It isn’t often that the broad infrastructure that underlies industrial civilization undergoes a dramatic transformation.
But just such a change appears to be happening now.
As sensors spread through factories and warehouses, software predicts the need for maintenance before it is manifest, power grids and loading docks become intelligent, and custom-designed parts are produced on demand, the label the next industrial revolution is coming to represent this great wave of technological change.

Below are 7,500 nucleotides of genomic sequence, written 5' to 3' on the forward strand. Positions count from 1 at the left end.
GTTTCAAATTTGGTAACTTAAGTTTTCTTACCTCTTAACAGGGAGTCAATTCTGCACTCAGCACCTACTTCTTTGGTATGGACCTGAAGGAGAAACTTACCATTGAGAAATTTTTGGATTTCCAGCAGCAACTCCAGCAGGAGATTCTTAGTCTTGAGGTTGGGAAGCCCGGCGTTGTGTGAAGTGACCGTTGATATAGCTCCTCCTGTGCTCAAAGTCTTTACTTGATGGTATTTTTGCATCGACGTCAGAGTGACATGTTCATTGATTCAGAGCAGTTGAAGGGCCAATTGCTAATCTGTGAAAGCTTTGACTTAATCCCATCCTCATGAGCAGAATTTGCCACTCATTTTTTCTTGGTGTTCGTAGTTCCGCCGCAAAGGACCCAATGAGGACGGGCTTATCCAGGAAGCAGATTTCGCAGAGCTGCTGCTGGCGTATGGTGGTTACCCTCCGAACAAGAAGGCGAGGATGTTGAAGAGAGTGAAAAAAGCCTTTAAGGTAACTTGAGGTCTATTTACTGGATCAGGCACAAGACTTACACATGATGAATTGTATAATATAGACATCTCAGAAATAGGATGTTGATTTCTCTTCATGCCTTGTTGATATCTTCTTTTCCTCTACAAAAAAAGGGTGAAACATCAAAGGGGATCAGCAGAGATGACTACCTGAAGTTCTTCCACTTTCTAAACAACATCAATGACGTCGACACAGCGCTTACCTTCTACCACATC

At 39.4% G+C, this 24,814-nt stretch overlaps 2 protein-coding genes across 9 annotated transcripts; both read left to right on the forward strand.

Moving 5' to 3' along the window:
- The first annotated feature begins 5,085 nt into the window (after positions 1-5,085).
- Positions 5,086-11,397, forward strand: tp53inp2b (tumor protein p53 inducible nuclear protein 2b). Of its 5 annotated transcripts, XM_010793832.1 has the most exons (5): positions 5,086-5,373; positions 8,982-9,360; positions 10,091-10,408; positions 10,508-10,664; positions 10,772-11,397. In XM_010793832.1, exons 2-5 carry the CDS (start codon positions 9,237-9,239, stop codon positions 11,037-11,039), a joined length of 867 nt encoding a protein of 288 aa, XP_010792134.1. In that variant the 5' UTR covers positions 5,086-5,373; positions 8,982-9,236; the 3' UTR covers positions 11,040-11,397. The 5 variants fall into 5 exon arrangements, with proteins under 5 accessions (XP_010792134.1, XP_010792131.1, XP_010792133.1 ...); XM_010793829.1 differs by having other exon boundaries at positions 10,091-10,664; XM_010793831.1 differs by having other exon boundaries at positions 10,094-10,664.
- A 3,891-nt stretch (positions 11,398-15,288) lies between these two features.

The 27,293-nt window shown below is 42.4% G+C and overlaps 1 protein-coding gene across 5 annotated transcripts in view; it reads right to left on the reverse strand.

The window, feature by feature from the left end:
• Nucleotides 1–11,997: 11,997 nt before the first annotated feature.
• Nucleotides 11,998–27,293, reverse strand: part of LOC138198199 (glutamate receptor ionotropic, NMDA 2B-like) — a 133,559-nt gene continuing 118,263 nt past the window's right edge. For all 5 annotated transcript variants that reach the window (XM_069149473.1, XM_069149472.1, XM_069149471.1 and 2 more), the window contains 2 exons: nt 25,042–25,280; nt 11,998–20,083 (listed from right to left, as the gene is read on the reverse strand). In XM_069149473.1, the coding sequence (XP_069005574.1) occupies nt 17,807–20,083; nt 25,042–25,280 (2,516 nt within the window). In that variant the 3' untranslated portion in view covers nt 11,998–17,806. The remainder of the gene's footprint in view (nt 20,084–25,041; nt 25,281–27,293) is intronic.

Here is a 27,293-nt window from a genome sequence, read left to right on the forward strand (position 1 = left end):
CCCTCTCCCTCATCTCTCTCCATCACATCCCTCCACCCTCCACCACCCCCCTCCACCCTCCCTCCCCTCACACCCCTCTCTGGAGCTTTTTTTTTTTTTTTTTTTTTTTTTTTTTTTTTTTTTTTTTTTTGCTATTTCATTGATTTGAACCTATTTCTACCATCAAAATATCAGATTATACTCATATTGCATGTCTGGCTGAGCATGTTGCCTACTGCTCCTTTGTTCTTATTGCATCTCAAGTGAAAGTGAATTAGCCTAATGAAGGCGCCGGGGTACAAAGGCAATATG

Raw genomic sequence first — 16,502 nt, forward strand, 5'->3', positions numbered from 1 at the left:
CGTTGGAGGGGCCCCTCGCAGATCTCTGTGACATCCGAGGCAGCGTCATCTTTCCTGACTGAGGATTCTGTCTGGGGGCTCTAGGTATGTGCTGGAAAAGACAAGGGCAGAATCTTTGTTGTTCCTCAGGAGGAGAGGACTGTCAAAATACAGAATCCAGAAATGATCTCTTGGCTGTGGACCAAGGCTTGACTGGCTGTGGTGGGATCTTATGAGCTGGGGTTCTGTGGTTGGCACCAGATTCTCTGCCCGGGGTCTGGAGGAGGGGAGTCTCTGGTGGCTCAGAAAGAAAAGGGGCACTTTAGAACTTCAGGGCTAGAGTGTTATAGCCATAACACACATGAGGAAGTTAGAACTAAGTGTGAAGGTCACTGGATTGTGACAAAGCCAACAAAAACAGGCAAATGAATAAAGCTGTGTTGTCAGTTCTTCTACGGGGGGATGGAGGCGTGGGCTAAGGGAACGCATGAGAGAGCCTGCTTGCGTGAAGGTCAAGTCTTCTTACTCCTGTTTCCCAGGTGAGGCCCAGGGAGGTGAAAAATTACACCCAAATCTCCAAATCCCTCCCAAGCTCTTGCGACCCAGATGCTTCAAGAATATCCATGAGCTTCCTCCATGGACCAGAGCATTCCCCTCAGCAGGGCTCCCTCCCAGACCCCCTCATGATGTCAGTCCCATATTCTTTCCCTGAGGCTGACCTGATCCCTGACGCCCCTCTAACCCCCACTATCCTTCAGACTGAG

The leaders of this revolution are companies making advances in fields such as robotics, machine learning, digital fabrication (including 3D printing), the Internet of Things (IoT), data analytics and blockchain (a system of decentralized, automated transaction verification).
Because these technologies all reinforce the others’ impact, they are leading to a new level of proficiency, and new types of opportunities and challenges for business and for society at large.
One key example is that conventional boundaries between industries are eroding. It’s getting harder to tell the difference between, say, a telecommunications company and an entertainment producer, or between a retail bank and a retail store.
The relationships among suppliers, producers, and consumers are also blurring, more rapidly than many business decision makers are prepared for.